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Re: [Fsfe-uk] BBC digital curriculum service in England

From: Alex Hudson
Subject: Re: [Fsfe-uk] BBC digital curriculum service in England
Date: Tue, 12 Oct 2004 14:52:06 +0100

On Tue, 2004-10-12 at 13:56 +0100, Lee Braiden wrote:
> It sounds (to me) as if one of their main concerns is accessibility to
> disabled users.  I'm not sure how much support Flash currently has for that.
> I know Macromedia was working on it, but traditionally, Flash has been pretty
> terrible at accessibility. 

It's supposed to be very good in version 6. But, as with XHTML/SVG, it
really depends on how you use what's available.

> Actually, no.  It has a player on Linux/x86, but that is NOT the same as a
> Linux player, and certainly not the same as an open player available or
> guaranteed to be for all platforms.

Exactly, and we must not say that Flash might be okay because there is a
non-free player available on a few platforms (that is also a version or
two behind IIRC). I don't think it can reasonably be described as a free
software-friendly solution.

> Besides, I think shockwave would be more likely than Flash -- shockwave is
> used for many training solutions, including LearnDirect -- and that has even
> worse support for other platforms than Flash does, IIRC.

Are you sure about that? I've never seen any Shockwave at Learndirect;
Shockwave is generally pretty much dead now anyway AFAIK, since version
5/6 Flash does all the interesting things you might want to do anyway.
(Maybe that's true for their training CDROMs; I don't know).

> There are a few Open/Free Software possibilities, though:
> XHTML/SVG+Javascript, as I mentioned; the presentation apps in OpenOffice,
> and perhaps other suites; Blender has a game mode that might be useful for 3D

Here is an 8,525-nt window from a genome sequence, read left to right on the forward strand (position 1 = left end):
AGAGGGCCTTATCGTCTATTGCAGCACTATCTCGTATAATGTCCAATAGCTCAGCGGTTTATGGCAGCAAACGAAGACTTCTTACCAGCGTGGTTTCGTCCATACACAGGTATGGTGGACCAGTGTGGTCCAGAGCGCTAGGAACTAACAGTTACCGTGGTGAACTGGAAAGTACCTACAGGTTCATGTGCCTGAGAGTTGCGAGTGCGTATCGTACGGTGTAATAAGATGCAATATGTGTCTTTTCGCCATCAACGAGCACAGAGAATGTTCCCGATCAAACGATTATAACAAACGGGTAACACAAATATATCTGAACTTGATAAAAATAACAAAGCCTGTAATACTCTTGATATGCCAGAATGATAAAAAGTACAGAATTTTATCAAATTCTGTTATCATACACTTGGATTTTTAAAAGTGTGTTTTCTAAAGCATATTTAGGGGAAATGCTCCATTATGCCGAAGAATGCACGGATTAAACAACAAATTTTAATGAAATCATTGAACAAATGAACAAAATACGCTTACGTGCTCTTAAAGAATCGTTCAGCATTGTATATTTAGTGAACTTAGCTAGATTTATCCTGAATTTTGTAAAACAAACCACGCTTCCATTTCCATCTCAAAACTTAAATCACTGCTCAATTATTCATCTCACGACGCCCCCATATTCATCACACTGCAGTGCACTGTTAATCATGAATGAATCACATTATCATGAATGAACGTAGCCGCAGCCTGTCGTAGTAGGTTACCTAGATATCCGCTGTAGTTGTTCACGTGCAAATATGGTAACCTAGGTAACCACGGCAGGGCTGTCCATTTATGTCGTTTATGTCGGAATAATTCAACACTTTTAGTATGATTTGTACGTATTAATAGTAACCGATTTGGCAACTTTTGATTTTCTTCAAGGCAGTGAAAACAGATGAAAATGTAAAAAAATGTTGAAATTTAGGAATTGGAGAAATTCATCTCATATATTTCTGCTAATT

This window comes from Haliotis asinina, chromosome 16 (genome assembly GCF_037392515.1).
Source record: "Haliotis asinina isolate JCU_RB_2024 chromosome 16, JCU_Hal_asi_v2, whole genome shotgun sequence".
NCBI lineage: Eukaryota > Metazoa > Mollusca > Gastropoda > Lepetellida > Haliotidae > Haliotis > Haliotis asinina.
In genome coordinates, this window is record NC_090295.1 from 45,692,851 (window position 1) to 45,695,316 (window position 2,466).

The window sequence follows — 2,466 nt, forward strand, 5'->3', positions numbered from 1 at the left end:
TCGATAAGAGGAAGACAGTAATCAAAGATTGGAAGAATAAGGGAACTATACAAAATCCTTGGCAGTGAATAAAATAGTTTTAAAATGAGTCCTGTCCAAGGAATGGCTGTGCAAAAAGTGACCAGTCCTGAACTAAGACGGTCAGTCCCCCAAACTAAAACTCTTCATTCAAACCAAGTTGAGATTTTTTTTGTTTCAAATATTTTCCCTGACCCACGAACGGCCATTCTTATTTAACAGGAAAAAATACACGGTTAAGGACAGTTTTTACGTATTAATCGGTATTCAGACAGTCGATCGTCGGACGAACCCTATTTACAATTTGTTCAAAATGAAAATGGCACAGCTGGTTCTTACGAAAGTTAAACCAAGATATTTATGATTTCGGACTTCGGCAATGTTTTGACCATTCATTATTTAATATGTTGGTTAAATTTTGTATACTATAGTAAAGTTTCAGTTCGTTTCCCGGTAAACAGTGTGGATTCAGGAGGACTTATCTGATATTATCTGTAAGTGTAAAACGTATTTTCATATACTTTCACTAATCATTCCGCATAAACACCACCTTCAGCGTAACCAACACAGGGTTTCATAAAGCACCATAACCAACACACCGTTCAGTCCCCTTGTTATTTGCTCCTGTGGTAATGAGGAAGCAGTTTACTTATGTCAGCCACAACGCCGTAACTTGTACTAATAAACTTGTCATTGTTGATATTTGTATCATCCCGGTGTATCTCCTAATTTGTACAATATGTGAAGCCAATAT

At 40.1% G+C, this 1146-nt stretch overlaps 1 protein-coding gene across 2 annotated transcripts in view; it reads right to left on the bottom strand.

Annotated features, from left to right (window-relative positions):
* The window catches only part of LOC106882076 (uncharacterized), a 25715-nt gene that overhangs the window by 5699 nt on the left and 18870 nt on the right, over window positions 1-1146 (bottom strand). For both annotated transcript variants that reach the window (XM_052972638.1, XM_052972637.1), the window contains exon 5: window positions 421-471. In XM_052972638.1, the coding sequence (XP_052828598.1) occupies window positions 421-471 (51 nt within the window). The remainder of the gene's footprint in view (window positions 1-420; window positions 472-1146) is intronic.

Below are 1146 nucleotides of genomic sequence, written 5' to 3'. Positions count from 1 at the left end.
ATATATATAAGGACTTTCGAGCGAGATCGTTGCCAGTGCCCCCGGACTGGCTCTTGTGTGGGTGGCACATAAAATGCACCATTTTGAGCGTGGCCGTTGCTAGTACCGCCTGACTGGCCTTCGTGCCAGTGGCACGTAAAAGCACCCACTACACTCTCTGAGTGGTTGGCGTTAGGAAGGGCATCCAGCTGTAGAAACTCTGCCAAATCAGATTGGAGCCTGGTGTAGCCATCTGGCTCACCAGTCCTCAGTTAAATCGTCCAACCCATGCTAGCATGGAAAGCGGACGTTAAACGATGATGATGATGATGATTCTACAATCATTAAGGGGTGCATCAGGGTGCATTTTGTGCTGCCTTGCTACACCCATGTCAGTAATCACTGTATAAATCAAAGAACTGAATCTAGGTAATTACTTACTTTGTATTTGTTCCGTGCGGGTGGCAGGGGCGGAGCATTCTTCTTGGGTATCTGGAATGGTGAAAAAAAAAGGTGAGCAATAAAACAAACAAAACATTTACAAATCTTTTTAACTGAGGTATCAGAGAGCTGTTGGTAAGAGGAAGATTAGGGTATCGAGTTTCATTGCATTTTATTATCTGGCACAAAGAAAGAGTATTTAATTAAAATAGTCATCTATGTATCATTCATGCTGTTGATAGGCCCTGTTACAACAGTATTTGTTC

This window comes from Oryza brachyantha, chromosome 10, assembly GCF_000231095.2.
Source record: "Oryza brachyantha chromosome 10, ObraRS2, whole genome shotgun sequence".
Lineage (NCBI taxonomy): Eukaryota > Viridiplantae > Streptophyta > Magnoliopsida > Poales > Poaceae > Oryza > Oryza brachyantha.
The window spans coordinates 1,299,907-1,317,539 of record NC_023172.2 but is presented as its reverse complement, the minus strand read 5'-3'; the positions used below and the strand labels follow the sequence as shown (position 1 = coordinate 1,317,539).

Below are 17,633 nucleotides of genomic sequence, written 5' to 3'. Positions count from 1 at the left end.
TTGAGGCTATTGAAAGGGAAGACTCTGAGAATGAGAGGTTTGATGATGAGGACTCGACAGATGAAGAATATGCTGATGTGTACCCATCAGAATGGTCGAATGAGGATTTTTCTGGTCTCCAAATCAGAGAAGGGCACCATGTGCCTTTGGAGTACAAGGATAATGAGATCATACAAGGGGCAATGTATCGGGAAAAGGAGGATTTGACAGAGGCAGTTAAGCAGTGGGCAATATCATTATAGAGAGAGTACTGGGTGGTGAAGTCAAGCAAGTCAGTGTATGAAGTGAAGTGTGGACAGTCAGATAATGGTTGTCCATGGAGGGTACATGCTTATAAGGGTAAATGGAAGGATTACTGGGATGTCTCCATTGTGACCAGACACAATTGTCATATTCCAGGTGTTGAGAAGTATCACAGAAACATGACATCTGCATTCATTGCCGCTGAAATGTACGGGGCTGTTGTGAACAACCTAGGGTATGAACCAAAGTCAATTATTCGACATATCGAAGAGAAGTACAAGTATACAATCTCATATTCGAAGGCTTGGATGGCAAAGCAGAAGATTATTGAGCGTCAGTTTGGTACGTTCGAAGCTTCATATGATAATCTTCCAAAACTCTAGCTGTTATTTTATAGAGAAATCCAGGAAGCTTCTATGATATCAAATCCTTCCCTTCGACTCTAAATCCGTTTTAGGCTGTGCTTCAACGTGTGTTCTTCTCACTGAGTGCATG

> scripted applications, python + some cross-platform GUI library might be
> reasonable.

I think the issue here, though, is that we'd be asking them to develop
their own delivery system which is rather different to setting rules on
how to develop content for delivery. None of the solutions above are
'out-of-the-box', you'd have to do some significant development and the
client wouldn't have the same installed base. Ditto about your points of
doing interactive multimedia in python or Java; neither of those has
terribly good in-browser support anyway (Java kind of does if you use
the non-free stuff, afaik).

The problem we really have here is that there isn't really a good
alternative to Flash. There is scripted SVG, but that has few authoring
tools, would be difficult to create content in and would be limited in
terms of sound and video. It's also not terribly well supported by free
software. Mostly ditto SMIL and/or MPEG. 

Flash isn't really great for us either, although it does at least have a
somewhat-available in-browser plugin, which the other things mentioned
don't! It does have some standards support (i.e., it talks XML and
things, so you can do server-side things in free software without using
whatever server thing Macromedia currently flog), but it's not a
standard and there is no good free software implementation. On the
brighter side, the format is reasonably well known and pretty static
(Macromedia have a large installed base that they need to be very
compatible with), so it could be something that is developed.

So, there could be two approaches. The first might be to try to get them
to use some standards-based system. Personally, I think that will
probably be impractical, because it would involve a lot of work
retraining and retooling for very little benefit (from their point of
view). The second is to try to get them to put some funding into
development of Flash on free software systems. I think this is also
going to be pretty tough, but I would think it would be the more
cost-effective option and therefore more palatable. Are there options
that I'm missing?



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